The following information is provided for informational purposes only. You should not use these seeds or any part thereof in your own cultivation projects without first obtaining a license from the appropriate authorities.
Collecting flower seeds: How and when to harvest garden seeds?
When it comes to gardening, there are two types of plants that grow naturally in gardens: those that require water and those that do not. Flowers are one type of plant that produces seeds. There are many different kinds of flowers that produce various kinds of seeds. Some varieties produce fewer than ten seeds while others may yield up to several hundred thousand! Most gardeners have no idea what kind of flower they have just picked because most gardeners don’t keep track of their collections.
Flower collectors, however, are very good at identifying which flowers have seeds and which ones do not. They also know how to tell if a particular variety of flower is going to produce a certain number of seeds. One way that they identify whether or not a flower will produce seeds is by looking at the color of the petals. If the flower is dark purple, for example, chances are it’s going to produce seeds.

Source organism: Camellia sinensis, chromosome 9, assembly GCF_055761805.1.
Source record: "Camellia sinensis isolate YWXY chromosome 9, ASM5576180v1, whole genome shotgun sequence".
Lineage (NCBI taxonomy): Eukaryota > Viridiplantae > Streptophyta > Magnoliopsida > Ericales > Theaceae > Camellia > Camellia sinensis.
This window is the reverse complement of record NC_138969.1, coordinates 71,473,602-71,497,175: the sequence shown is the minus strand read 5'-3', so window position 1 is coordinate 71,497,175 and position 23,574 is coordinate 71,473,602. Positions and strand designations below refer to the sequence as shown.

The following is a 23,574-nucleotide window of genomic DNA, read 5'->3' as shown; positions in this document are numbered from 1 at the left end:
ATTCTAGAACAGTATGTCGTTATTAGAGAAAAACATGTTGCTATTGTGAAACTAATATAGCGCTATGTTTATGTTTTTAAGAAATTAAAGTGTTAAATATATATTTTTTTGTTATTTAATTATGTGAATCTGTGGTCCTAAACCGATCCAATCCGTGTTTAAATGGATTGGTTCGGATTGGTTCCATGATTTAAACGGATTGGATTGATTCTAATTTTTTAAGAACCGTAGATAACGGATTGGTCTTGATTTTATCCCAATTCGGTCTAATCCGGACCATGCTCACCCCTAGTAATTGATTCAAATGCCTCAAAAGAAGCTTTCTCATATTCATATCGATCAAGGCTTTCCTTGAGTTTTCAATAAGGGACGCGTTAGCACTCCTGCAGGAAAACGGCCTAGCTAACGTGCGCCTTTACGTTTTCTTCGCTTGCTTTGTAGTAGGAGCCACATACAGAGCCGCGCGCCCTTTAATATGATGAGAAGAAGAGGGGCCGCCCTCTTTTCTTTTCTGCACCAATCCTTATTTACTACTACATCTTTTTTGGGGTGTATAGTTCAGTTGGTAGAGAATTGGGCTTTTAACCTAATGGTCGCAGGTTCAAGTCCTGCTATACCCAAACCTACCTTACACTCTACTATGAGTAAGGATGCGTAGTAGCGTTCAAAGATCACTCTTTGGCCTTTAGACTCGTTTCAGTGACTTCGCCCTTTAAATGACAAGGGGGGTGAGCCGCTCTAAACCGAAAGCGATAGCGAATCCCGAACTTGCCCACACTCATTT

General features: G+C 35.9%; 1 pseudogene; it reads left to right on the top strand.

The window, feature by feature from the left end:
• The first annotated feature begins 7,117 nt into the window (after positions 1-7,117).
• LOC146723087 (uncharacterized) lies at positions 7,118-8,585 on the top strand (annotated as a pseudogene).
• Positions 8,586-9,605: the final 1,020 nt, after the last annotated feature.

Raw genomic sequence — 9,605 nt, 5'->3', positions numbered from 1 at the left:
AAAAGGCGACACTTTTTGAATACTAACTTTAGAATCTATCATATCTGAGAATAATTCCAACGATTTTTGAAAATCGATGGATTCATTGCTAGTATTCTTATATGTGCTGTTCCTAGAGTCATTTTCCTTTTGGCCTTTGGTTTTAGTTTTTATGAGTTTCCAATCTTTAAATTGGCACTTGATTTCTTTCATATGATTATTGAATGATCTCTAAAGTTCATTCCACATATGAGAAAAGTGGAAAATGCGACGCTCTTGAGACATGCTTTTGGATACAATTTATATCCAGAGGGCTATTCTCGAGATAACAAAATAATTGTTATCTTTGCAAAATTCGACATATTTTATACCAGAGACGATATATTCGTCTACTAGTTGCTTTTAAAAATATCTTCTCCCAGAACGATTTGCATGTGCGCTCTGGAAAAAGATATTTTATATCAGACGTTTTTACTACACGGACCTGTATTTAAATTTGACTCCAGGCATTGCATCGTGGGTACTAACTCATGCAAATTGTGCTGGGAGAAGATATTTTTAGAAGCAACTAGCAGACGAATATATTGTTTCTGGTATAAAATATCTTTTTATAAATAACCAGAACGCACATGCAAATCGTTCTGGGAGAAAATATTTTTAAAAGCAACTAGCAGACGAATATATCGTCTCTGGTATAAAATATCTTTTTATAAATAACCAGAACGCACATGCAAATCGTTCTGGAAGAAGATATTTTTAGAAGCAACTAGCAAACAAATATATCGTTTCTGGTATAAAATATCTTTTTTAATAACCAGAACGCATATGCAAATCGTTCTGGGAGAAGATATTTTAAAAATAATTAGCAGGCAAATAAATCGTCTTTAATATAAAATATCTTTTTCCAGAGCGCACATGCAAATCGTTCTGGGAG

Flower collectors usually gather the seeds whenever it starts to wither or during autumn. Another way of gathering seeds is by waiting until the flower has been pollinated and then allows it to naturally dry out before picking the seeds. During the process of harvesting seeds, you have to be careful not to damage them because you will need them for next year’s crop.
Flower seeds can be stored for up to a year in a cool, dry and dark place. You can also put them in a special seed bank where you can store them for up to several years. Before using the seeds for next year’s crop, make sure that they have not become infested by weevils or molds. Check by looking at the seeds under a lens or magnifying glass.
If you see anything that looks like a bug or mold, discard the seeds.
Flower seeds have different varieties and each of these varieties produce a different color when they bloom. Even closely related flowers produce very different colors when it comes to their blooms. There are also some flowers that produce the same color when they bloom.
Sources & references used in this article:
A question of origin: where and how to collect seed for ecological restoration by M Rogers – 1990 – Storey Publishing
Seed to seed: Seed saving and growing techniques for vegetable gardeners by K Vander Mijnsbrugge, A Bischoff, B Smith – Basic and Applied Ecology, 2010 – Elsevier
Collecting and handling seeds of wild plants by S Ashworth – 2002 – books.google.com
Restoration of magnesian limestone grassland: optimizing the time for seed collection by vacuum harvesting by NT Mirov, CJ Kraebel – 1939 – books.google.com
Rapid regulation of light harvesting and plant fitness in the field by JD Riley, IW Craft, DL Rimmer, RS Smith – Restoration Ecology, 2004 – Wiley Online Library